Friday, October 18, 2013

A Wandering Life

Mandalay Restaurant, San Francisco
—Photo by Cynthia Linville, Sacramento

—B.Z. Niditch, Brookline, MA

A minute is too short
when the phone rings
to settle an unloved moment
or make an appointment
for another date
or avoid a homeless hour
at a disappointment when you
are not out with me
we promise each other
not to hang up
but to hangout together
yet we are only a phone call
away from home
without your loss of face
we need to appear
to be what we are
to each other
hearing the old tapes
at midnight
remembering you
by what you called
your lip gloss mirror
beside the space heater
bought in the yard sale
or sitting on that cold pawned sofa
when we were by the fire
on your birthday
to watch the first snow,
an old sorrow still murmurs
with a prison and prism
of presumed thoughts
that will not overtake us
without a life sentence
in many poems and songs
I composed for you
not for another soul or body
thinking in our both heads
of making resolutions
at the same time
just when the phone rings.


—B.Z. Niditch

My cell phone
is here by the sand
the ocean stirs
below my shadow's sun
on the dock
basked in a few Bay leaves
trembling and parched
by the sea-blue pier
waiting for a return call
if you will go out with me
at the harvest festival,
a pug at my side
with a Van Gogh sadness
because of my broken sunglasses,
the phone finally rings out
along the beach
and I'm ready for a hay ride
forgetting my allergy,
now with cupped hands
throwing pebbles
along the shore,
as a local fortune teller
watches me painting in oils
in the home harbor
as a swelling East wind
makes friends with a sparrow.


—B.Z. Niditch

Hating the cafeteria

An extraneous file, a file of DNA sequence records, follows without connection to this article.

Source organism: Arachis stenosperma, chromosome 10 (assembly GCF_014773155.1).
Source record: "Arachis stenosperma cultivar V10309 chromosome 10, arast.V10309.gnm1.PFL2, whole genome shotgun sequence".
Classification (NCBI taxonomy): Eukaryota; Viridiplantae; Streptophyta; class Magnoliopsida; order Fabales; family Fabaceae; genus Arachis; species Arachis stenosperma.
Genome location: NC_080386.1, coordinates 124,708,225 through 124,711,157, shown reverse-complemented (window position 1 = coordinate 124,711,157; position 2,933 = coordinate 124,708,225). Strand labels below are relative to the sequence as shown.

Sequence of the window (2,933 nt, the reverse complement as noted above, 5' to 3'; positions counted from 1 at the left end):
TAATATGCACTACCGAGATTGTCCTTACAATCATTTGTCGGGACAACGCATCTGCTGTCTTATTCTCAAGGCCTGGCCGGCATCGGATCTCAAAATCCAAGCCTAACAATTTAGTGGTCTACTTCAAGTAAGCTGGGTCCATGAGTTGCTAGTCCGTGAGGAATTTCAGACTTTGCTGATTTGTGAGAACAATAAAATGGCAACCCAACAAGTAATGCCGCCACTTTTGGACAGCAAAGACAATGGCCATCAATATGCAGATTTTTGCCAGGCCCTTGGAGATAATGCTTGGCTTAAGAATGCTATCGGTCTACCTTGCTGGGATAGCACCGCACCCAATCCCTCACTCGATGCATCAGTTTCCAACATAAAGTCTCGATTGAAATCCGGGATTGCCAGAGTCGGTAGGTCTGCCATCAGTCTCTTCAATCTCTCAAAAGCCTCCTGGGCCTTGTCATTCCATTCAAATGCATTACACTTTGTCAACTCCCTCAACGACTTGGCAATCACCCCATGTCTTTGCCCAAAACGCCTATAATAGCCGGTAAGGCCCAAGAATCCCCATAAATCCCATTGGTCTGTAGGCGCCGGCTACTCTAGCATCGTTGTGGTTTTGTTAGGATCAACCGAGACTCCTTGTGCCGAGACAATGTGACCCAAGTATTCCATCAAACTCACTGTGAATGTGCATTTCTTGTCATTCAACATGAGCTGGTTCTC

with its noise
and egg-faced odor
with its delicious delivery
of humus and spices
where we practice for my gig
when a studio soundproof
room is available for us
and you, Lana, sing smooth jazz
by an Aladin lamp
of a thousand secrets
with no remorse,
my smart phone rings
but it's not a windfall
from the lottery
you dreamed about in numbers
numbering 10 17 2013
but my mother is on the line
offering us gingerbread;
from the holiday windows
we watch early Druid masks
on two twins
near the Santa Claus store,
then a guy in lederhosen
for an early Octoberfest
the beer is always on time,
but it's my bygone hours
at these rehearsals I regret
at least my mom
never forgets.


—B.Z. Niditch

The runaway along the beach
asks to use my android
with a keen pirate earring
a chest full of tattoos
claims he's a spy
for the underground,
asks to borrow my sax
but I refuse
looking at his threatening lips
yet he is playing street devil
house angel,
tells me he hasn't eaten
for a week,
name is Robinson
that he's been shipwrecked
living in cemeteries,
I tell him to call home
before the sky admits
him to a wandering life.

 Musee Mechanique, San Francisco
—Photo by Cynthia Linville

—B.Z. Niditch

Go West, in 1968
to the congenial air
of communal San Francisco
without a Kennedy half dollar
in my pocket
playing improvisation
and etudes on uncertain notes
bed clothed with losses
in the bleakest horoscopes
spoons, a diary, crosses
in transit of human memory
from dust baths in solitary rooms
away from Plath, Lowell, Sextant
and Bishop,
filling my desk with dominoes
my voice quivers on the guitar
from vertical roads
and rainy Bay windowpanes,
to horizontal cable visions
of a better alive poetry.


L.A. 1968
—B.Z. Niditch

A motel room
on the outskirts
of the City of Angels
by a Gideon, Playboy
and a Free Press
with torn covers
next to an emerging poet
for a believer in art
but not a puritan
meeting a disbarred shrink
and his belly dancer lover
in the lobby
and asking me
to swap identities
as an arm wrestler
and piano bar guy
wanted to trade stories
at midnight
and murdering a Mars Bar,
that first night
I hid crosswise
with nana's rosary
by my side
wanting to move
back to childhood.


—B.Z. Niditch

Not doubting, Thomas,
there would be a vacancy
at the inn and retreat
with expected recognition
of your poems
and lectures
wrapped in my boxes
at the prayer house
shadowing us
in the consumed sun
you accepted my words
as everlasting song.


—B.Z. Niditch

When I drink in
your words
a flame envelops
a numinous of spirit
from rabbinic lore
in a Spanish robe
to wound the night
we are intertwined
in the same vision
sharing gestures
in the Carmelite sun
extending a wounded love
from Castille
to the new world
and all who dream
of a witness of dawn
imprisoned by
fortune or the void
of night
those without bread
or coin
dispersed without
house or shelter
will as angels
in the mansion
and castle of earth
in a non-excluded sky.


Today's LittleNip:

Language defines us but does not confine us.

—B.Z. Niditch



Musee Mechanique, San Francisco
—Photo by Cynthia Linville